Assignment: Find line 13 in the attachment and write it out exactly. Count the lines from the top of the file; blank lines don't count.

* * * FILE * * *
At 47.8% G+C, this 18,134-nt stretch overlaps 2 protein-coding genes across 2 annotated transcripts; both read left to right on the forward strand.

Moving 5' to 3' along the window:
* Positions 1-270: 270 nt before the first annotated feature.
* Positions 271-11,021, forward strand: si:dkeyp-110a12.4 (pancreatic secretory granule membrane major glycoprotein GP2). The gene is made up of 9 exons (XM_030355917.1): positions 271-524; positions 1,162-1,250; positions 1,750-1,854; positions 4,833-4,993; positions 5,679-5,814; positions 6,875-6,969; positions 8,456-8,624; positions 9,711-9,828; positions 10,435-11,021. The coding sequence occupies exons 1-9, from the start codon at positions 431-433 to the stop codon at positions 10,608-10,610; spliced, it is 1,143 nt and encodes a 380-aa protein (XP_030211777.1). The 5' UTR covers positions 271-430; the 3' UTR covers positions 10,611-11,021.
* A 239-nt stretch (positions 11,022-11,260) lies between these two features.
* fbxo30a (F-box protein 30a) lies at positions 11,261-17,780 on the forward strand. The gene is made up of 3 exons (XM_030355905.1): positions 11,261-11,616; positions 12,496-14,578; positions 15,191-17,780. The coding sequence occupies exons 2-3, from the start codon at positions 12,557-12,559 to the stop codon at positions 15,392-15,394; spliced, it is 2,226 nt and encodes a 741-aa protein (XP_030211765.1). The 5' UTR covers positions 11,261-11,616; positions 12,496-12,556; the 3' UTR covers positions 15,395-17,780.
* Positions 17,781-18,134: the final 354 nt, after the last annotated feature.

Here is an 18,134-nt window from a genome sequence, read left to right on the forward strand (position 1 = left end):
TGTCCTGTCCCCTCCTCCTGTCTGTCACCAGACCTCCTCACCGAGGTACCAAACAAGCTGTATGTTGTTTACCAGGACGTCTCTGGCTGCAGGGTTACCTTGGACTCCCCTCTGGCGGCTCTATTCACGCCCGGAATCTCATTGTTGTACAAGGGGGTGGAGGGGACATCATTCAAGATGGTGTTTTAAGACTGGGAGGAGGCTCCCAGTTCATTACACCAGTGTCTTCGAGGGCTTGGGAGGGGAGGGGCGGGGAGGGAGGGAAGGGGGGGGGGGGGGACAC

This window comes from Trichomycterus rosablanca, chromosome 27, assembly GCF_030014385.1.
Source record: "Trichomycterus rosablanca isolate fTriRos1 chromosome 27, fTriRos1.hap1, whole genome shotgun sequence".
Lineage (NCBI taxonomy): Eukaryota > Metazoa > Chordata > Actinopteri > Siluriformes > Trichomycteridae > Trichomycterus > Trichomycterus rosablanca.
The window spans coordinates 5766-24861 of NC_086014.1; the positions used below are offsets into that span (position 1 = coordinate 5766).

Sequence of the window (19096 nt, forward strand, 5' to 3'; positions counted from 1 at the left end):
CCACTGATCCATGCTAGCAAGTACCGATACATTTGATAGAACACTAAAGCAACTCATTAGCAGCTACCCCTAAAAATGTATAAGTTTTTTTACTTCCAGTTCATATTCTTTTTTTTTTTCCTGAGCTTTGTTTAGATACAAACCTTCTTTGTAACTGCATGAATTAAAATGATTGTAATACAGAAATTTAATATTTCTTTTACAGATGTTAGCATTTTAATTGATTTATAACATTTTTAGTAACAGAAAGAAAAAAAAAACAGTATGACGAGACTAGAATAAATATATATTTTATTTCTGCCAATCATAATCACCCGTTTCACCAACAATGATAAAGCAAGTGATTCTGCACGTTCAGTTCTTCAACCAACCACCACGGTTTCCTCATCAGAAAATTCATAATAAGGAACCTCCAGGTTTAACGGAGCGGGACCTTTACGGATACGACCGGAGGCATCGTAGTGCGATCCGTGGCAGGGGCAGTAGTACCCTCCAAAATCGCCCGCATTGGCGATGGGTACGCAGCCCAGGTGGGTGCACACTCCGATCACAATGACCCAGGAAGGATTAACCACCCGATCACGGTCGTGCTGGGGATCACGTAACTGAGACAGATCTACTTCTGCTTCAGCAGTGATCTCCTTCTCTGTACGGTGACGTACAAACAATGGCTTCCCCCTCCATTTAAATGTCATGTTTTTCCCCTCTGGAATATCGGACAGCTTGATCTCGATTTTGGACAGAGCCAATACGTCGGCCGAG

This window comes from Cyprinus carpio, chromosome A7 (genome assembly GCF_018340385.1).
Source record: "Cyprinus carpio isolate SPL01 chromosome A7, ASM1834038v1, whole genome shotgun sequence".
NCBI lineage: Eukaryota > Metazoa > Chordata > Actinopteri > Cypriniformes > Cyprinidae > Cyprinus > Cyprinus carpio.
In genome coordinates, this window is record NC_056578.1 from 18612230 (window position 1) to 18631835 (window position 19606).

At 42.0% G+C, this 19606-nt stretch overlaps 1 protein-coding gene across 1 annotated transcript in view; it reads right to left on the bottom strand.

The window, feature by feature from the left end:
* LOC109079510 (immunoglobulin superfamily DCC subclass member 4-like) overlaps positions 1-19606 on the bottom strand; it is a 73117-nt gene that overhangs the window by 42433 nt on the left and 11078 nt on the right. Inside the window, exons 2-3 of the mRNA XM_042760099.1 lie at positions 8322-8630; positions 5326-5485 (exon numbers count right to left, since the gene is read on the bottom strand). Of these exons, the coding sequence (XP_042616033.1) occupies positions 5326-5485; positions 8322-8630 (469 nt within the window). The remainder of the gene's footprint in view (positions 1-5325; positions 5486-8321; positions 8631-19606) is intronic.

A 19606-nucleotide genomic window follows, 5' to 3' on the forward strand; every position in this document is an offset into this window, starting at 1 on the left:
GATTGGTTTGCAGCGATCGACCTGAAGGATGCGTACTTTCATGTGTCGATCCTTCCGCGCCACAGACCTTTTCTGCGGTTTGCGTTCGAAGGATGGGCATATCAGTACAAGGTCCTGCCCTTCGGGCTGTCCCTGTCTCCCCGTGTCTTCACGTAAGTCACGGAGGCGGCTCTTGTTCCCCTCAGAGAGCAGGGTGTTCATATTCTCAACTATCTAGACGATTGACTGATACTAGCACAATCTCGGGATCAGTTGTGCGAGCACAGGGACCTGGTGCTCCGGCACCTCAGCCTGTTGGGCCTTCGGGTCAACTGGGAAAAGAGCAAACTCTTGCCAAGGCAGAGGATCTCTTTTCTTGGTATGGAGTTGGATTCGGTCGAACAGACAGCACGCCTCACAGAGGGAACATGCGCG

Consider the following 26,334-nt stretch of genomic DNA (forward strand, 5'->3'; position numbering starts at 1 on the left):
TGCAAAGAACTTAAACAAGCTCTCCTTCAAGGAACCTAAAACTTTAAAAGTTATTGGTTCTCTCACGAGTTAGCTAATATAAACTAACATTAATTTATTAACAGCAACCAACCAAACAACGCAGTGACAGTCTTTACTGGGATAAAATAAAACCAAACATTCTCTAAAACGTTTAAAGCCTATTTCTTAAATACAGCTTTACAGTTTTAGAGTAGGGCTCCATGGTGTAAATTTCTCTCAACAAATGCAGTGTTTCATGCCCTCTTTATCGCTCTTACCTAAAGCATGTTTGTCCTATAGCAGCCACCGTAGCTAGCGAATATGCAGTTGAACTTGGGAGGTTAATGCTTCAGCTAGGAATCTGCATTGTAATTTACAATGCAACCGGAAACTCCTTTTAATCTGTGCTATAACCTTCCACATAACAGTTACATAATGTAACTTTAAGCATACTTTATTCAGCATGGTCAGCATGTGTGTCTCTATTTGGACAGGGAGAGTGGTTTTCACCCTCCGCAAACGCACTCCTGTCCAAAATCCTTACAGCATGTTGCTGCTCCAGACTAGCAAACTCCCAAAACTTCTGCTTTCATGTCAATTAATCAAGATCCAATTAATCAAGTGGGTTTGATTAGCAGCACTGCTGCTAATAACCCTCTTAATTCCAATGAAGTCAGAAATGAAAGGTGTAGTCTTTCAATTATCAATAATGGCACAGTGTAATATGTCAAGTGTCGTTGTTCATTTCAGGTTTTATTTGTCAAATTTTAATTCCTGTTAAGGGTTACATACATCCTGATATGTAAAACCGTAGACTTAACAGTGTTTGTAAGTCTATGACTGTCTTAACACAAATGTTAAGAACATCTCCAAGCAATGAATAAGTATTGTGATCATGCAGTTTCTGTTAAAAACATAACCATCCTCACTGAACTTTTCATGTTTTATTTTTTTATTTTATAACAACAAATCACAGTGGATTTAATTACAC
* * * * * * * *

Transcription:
The window spans coordinates 5766-24861 of NC_086014.1; the positions used below are offsets into that span (position 1 = coordinate 5766).